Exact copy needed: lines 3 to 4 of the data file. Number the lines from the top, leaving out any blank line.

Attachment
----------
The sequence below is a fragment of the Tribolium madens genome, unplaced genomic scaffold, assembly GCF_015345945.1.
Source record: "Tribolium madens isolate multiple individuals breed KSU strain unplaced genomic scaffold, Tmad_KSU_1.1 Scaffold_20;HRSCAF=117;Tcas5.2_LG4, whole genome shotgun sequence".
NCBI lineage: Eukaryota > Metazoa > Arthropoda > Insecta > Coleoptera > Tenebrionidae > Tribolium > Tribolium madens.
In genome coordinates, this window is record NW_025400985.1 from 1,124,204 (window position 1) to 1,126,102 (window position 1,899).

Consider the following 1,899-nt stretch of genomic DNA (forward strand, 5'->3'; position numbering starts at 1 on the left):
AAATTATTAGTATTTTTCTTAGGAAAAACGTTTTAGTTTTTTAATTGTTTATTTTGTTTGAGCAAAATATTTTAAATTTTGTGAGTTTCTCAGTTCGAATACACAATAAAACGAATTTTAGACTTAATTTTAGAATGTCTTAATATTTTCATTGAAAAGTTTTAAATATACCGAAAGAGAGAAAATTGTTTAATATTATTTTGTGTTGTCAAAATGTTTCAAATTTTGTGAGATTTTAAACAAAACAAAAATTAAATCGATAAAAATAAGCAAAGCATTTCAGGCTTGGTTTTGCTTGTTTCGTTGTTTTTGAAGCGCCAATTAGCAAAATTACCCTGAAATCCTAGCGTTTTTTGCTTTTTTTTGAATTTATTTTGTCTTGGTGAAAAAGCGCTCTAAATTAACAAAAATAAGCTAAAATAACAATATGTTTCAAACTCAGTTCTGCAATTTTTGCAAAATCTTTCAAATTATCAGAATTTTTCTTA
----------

NCBI lineage: Eukaryota > Metazoa > Arthropoda > Insecta > Coleoptera > Tenebrionidae > Tribolium > Tribolium madens.
In genome coordinates, this window is record NW_025400985.1 from 1,124,204 (window position 1) to 1,126,102 (window position 1,899).